CSIRO is a core member of the G-PST research agenda group, setting the research direction and priorities.”

The California Independent System Operator is part of the consortium. (Image: San Gorgonio Pass Wind Farm, Near Palm Springs, by Ken Lund)

What does Australia bring to the global table?

“Australia is one of the countries with the highest levels of renewable energy in our electricity system.

That means we’re perfectly placed to both lead the initiative and demonstrate performance while solving pressing issues for Australia.

Australia has a very strong presence on the G-PST: AEMO is a founding system operator, directly supported by their CEO, and CSIRO leads the Australian contribution to the research program.”

What do you hope the G-PST will achieve?

“I’m really enthusiastic about the consortium. By working closely with system operators and leading researchers internationally, and focusing on the key challenges of decarbonising our electricity sector, we can massively accelerate this clean energy transition.

In 2017, CSIRO and Energy Networks Australia released the ‘Electricity Network Transformation Roadmap’. The roadmaps set out a pathway to a 100% renewables based electricity sector by 2050.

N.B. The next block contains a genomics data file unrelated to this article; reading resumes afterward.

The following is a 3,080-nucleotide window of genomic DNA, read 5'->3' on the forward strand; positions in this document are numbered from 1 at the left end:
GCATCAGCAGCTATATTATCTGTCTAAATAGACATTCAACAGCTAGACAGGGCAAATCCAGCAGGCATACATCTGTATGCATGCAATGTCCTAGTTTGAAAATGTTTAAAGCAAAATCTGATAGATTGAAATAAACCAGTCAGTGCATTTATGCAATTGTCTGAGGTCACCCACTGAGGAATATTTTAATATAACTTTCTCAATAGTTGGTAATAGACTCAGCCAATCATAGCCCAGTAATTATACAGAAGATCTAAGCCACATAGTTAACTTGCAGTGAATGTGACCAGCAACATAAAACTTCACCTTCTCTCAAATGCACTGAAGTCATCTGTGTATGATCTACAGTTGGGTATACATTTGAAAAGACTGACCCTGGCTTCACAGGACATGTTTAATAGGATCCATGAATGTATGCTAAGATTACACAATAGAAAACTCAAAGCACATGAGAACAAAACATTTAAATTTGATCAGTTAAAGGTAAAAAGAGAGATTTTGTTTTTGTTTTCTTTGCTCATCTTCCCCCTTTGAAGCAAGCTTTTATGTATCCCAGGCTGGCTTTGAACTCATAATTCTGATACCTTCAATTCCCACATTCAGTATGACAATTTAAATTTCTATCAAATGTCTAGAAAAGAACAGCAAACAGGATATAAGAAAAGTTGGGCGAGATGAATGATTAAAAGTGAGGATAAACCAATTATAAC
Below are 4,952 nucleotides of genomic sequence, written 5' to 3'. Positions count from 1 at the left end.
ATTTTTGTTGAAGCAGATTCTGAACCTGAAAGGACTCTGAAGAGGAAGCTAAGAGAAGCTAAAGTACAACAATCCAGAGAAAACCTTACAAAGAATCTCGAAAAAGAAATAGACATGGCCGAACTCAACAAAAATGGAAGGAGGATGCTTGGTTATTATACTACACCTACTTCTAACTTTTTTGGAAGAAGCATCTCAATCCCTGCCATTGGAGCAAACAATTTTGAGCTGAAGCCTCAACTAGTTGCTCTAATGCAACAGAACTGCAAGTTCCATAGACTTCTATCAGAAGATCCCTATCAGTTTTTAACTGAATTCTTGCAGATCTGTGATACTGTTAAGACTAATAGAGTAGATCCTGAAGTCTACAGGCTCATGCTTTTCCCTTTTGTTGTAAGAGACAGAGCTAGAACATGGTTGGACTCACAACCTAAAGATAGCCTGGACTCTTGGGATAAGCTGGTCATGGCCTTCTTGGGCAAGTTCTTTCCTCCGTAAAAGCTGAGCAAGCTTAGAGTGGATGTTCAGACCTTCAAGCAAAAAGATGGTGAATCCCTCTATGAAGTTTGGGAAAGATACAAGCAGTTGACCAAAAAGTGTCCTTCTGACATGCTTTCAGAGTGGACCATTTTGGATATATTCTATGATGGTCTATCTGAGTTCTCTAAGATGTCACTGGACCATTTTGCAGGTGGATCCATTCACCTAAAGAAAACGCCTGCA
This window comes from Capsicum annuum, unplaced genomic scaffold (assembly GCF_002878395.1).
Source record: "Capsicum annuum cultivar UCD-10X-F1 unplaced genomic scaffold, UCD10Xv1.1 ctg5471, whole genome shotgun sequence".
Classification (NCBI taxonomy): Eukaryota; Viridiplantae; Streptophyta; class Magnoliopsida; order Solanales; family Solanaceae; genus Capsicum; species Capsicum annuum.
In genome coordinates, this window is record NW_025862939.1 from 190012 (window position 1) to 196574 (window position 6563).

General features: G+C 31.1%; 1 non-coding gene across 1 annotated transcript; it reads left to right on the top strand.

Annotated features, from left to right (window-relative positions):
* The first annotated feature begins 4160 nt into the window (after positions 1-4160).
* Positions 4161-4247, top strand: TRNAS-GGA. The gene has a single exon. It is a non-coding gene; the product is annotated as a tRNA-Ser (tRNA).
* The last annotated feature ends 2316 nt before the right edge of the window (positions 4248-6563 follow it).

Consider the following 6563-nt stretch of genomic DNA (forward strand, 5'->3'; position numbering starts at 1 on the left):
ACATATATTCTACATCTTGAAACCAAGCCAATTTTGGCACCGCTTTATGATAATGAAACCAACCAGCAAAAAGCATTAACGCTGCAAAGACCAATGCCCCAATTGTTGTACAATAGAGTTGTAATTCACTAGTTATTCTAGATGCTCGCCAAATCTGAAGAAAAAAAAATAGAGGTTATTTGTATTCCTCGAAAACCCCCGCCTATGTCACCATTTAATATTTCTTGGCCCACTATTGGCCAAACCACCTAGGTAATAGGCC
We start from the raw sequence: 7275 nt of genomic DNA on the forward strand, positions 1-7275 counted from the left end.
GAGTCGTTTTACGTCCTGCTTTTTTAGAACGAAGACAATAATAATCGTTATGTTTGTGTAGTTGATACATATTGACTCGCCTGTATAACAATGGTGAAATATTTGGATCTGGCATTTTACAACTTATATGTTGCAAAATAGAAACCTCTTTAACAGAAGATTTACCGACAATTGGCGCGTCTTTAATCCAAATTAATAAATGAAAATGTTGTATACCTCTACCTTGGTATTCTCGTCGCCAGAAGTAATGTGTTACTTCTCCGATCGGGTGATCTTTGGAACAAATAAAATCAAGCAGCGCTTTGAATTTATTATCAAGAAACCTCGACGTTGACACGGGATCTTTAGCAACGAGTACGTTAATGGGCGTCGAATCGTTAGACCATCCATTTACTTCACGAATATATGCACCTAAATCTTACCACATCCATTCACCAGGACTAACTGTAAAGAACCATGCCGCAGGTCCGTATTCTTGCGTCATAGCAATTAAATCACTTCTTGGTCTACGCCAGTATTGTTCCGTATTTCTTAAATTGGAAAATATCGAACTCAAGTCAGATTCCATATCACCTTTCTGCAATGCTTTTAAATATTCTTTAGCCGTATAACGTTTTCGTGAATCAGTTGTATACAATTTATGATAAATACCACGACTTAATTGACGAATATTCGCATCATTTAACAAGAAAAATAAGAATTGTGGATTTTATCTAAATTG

The G-PST is accelerating this roadmap, aiming for 50% emissions reductions by 2030. And, through strong international collaboration, the group is working to make this achievable at a global scale.”

You can read more about the G-PST consortium here.



  2. We need to consider the power of the tides, in north Australia we have massive tide which need to be harvested. To see my feasibility study, go to (don’t forget the hyphens) I think you will find it an interesting read.

  3. I am delighted with this positive line of action to overcome resistance to the integration of disruptive (albeit necessary) renewable energy technologies with established distribution systems. In my opinion it won’t be long before there will follow a natural evolution into whatever patterns of energy use emerge therefrom (e.g. likely replacement of national energy grids with generation of electricity at point of use).

    All we need now is for governments to change their spots from being lackeys of Coal and Oil interests at the policy level, embrace climate science, and get behind initiatives such as this that bid fair to turn thus far unattainable Carbon emissions reduction targets into an entelechy.

  4. Bravo all the best. It is good news!

  5. ristina Wood said I brought good news. Actually it was bad news with respect to Australia’s action on climate change.

    Last weel. the British prime minister, Boris Johnson, raised ‘net zero’ with Scott Morrison during a phone call on Tuesday night, according to the official read out circulated by Downing Street. The Australian record didn’t mention that particular element of the conversation. The Australian prime minister was asked subsequently about net zero by journalists, and Morrison served Johnson up a lecture about minding his own business.

Commenting on this post has been disabled.